Brent crude prices have increased following Libya’s announcement that it would resume oil exports.

During the previous session, Brent crude suffered its biggest one-day drop in two years.

Brent crude prices soared $1.23, or 1.7%, to reach $74.63 per barrel, while US West Texas Intermediate (WTI) rose 46 cents, or 0.7%, to trade at $70.84, Reuters reported.

AxiTrader chief market strategist Greg McKenna was quoted by the news agency as saying: “Markets in Asia are a lot more settled today.

“Moves, the like of which we saw in Brent and to a lesser extent WTI last night, are often followed by some sort of bounce the following day or session.”

“Moves, the like of which we saw in Brent and to a lesser extent WTI last night, are often followed by some sort of bounce the following day or session.”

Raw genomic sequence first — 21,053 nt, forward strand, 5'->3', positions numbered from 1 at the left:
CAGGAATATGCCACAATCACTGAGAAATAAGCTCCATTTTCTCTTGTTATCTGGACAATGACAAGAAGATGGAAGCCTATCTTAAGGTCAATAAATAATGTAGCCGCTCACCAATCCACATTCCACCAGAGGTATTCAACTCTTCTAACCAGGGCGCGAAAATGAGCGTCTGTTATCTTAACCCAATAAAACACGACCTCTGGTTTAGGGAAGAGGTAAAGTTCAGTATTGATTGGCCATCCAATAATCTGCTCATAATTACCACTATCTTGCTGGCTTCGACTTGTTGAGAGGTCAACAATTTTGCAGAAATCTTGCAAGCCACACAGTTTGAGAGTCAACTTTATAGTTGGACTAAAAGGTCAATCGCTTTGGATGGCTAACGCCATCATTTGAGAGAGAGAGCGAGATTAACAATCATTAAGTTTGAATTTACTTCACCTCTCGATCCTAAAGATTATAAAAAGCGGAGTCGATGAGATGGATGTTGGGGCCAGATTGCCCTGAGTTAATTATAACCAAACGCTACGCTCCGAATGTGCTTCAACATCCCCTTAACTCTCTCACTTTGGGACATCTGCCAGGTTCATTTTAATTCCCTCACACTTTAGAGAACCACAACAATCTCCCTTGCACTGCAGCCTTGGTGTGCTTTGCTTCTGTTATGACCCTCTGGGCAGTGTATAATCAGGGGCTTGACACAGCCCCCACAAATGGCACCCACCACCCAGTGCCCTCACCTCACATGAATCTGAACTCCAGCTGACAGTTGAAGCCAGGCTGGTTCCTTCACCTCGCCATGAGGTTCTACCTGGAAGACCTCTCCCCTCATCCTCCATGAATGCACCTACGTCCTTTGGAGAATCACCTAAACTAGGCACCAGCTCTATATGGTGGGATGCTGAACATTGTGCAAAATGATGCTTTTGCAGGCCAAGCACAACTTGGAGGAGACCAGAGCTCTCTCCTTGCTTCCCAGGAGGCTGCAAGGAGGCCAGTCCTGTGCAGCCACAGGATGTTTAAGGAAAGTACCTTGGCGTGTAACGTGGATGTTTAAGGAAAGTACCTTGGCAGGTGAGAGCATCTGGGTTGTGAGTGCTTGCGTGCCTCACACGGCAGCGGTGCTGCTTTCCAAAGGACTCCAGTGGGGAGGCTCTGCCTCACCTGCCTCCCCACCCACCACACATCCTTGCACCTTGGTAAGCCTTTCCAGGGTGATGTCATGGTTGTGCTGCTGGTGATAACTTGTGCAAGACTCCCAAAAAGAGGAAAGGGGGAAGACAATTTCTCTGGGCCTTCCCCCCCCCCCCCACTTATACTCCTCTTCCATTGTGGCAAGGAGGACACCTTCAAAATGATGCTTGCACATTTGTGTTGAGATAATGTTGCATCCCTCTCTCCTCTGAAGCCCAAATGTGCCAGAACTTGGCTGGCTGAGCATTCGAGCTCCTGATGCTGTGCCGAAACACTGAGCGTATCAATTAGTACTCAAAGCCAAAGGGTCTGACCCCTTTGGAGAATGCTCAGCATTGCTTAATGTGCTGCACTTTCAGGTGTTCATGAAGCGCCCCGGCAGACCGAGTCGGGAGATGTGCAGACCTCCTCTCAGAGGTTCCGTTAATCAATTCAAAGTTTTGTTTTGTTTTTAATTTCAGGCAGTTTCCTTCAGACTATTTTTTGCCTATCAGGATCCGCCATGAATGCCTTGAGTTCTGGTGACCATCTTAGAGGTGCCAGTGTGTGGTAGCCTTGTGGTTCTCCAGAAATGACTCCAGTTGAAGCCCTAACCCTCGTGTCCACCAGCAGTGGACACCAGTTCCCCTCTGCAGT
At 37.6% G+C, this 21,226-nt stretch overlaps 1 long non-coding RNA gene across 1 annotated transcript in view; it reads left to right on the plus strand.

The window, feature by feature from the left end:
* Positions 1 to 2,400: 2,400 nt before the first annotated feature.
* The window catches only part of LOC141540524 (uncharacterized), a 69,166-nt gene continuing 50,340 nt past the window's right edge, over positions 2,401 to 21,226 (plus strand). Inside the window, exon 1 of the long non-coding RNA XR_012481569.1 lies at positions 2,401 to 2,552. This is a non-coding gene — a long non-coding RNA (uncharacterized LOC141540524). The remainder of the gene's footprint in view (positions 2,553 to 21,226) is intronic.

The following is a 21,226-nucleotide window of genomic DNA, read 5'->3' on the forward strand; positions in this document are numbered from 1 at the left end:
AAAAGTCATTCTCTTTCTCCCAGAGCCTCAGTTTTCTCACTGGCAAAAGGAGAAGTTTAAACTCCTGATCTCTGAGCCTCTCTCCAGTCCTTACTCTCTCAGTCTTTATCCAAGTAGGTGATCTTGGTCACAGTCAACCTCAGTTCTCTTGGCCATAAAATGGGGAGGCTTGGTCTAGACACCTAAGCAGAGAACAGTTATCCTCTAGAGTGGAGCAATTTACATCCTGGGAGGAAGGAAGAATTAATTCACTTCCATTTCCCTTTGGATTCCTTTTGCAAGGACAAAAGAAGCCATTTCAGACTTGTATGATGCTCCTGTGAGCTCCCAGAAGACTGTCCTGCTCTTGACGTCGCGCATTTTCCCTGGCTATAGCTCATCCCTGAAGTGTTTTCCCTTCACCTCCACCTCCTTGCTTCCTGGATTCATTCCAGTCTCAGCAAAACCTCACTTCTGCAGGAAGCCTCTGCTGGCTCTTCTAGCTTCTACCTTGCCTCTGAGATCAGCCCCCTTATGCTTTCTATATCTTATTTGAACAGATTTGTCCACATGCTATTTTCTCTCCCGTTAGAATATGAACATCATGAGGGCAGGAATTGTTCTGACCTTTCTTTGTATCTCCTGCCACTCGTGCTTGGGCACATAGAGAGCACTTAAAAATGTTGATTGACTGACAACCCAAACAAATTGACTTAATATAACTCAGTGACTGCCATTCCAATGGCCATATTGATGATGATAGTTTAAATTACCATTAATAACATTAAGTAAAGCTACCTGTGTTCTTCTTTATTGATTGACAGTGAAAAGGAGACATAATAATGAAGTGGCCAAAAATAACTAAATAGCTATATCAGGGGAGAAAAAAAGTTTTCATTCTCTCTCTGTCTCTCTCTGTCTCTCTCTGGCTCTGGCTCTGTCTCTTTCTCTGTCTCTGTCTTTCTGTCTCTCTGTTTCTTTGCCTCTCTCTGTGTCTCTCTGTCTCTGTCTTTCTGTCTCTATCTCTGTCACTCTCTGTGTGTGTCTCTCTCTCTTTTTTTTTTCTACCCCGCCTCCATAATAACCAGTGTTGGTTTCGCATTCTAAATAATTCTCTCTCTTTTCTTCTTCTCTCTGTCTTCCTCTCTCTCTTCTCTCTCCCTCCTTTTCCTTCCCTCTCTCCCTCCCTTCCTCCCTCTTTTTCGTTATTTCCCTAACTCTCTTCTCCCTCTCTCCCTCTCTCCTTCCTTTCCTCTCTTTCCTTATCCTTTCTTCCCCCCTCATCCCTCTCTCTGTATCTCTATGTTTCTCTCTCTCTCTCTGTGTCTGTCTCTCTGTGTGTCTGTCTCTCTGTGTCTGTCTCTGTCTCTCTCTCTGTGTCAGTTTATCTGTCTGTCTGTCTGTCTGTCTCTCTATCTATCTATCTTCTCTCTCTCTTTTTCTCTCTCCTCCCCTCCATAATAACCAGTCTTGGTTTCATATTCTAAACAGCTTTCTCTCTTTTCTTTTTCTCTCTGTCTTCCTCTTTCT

Libya’s National Oil revealed that it is reopening four export terminals after a standoff shut down most of the country’s oil output and affected global supplies.

The reopening of the export terminals is expected to bring in around 850,000 barrels per day of crude into international markets, bolstering supplies.

However, there are concerns on the demand side with the ongoing trade tensions between the US and China.

Last week, the US crude oil inventories dropped around 13 million barrels, which represents the biggest fall in nearly two years, while overall crude stocks touched their lowest levels since February 2015.

Analysts noted that one of the factors responsible for the decline in overall inventories was a fall-off in stocks at the Cushing, Oklahoma, delivery hub for US crude futures, which dipped by 2.1 million barrels.

Production issues in Canada also hampered supplies to the US market.